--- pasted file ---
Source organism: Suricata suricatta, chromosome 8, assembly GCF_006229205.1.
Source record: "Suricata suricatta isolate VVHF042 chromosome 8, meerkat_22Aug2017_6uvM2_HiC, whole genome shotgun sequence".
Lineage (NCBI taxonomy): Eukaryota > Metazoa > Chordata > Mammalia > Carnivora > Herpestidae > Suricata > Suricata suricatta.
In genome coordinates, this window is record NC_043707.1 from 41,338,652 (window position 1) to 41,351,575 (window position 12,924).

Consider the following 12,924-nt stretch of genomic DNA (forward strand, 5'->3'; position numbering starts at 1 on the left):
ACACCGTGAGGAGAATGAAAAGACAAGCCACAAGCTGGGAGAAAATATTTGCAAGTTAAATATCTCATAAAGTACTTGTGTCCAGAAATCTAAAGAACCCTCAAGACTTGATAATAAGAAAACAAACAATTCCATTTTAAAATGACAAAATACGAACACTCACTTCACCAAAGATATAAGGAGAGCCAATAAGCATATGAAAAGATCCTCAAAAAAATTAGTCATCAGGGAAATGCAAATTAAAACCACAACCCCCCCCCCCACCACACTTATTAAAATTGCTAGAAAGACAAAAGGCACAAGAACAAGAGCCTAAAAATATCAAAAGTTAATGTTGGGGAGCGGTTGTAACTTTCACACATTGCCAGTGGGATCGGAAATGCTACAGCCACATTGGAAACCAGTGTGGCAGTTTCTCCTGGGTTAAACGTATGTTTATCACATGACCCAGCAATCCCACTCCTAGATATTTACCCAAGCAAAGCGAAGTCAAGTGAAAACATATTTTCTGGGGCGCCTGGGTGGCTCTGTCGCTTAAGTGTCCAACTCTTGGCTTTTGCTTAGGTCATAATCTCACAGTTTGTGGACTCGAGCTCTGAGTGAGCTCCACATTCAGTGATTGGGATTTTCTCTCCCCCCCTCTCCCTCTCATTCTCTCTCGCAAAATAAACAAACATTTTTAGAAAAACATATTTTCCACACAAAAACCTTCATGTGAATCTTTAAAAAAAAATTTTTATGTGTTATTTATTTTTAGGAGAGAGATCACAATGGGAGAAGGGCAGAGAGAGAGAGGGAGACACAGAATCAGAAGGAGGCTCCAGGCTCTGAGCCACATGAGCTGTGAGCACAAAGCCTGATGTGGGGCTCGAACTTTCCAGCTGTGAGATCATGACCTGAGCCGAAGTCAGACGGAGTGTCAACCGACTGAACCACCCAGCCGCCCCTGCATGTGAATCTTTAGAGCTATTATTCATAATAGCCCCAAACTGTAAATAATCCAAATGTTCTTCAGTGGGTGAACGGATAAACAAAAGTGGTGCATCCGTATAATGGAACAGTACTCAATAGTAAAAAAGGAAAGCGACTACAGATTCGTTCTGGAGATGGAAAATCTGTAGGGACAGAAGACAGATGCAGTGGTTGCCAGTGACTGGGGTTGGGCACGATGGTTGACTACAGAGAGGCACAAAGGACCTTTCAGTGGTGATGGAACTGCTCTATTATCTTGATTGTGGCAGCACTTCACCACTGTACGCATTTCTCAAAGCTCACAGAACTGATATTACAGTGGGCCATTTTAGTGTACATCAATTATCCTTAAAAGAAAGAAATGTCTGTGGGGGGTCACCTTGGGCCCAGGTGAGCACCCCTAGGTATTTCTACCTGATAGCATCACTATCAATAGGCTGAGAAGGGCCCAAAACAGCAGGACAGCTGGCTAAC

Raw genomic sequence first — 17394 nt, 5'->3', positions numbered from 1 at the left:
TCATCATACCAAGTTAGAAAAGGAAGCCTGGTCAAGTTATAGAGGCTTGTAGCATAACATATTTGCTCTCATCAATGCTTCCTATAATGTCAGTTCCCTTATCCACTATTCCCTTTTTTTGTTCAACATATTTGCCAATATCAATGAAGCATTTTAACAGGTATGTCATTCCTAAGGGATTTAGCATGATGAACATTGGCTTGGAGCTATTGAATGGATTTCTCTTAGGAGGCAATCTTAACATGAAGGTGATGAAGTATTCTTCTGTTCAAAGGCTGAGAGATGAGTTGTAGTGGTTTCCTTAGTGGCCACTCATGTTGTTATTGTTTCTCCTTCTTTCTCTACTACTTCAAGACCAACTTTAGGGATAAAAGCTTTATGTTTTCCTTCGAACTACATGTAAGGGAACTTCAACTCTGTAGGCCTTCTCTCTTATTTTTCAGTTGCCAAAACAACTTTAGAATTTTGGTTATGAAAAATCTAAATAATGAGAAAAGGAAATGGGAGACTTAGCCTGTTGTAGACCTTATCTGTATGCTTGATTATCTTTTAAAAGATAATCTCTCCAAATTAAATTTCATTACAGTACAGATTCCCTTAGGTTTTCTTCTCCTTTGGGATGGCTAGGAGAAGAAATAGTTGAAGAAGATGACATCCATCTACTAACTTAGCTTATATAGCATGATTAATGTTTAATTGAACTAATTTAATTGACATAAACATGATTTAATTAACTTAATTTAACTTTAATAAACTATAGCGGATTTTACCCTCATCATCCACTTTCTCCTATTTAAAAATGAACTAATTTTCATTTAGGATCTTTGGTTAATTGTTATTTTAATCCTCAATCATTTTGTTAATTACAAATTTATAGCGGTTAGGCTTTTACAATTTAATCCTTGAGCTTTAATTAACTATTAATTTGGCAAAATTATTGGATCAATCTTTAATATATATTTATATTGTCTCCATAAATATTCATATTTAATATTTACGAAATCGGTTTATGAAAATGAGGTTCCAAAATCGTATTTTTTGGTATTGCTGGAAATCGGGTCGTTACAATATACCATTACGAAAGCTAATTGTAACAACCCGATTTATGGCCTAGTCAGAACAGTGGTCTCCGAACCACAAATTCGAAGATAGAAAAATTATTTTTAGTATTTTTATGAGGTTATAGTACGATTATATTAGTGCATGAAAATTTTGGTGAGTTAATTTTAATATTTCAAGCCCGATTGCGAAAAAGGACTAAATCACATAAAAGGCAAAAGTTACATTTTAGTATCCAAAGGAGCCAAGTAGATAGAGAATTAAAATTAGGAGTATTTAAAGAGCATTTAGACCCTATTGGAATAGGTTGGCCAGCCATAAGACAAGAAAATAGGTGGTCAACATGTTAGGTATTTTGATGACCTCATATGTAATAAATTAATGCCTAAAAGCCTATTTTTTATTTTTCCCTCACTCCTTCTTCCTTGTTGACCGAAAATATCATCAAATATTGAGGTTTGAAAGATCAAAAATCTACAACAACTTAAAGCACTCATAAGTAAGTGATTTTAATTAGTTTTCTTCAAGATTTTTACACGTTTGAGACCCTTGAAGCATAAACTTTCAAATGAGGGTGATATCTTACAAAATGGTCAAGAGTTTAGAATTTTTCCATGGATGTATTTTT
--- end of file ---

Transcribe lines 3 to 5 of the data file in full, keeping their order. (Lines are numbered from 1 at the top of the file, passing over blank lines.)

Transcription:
Lineage (NCBI taxonomy): Eukaryota > Metazoa > Chordata > Mammalia > Carnivora > Herpestidae > Suricata > Suricata suricatta.
In genome coordinates, this window is record NC_043707.1 from 41,338,652 (window position 1) to 41,351,575 (window position 12,924).

Consider the following 12,924-nt stretch of genomic DNA (forward strand, 5'->3'; position numbering starts at 1 on the left):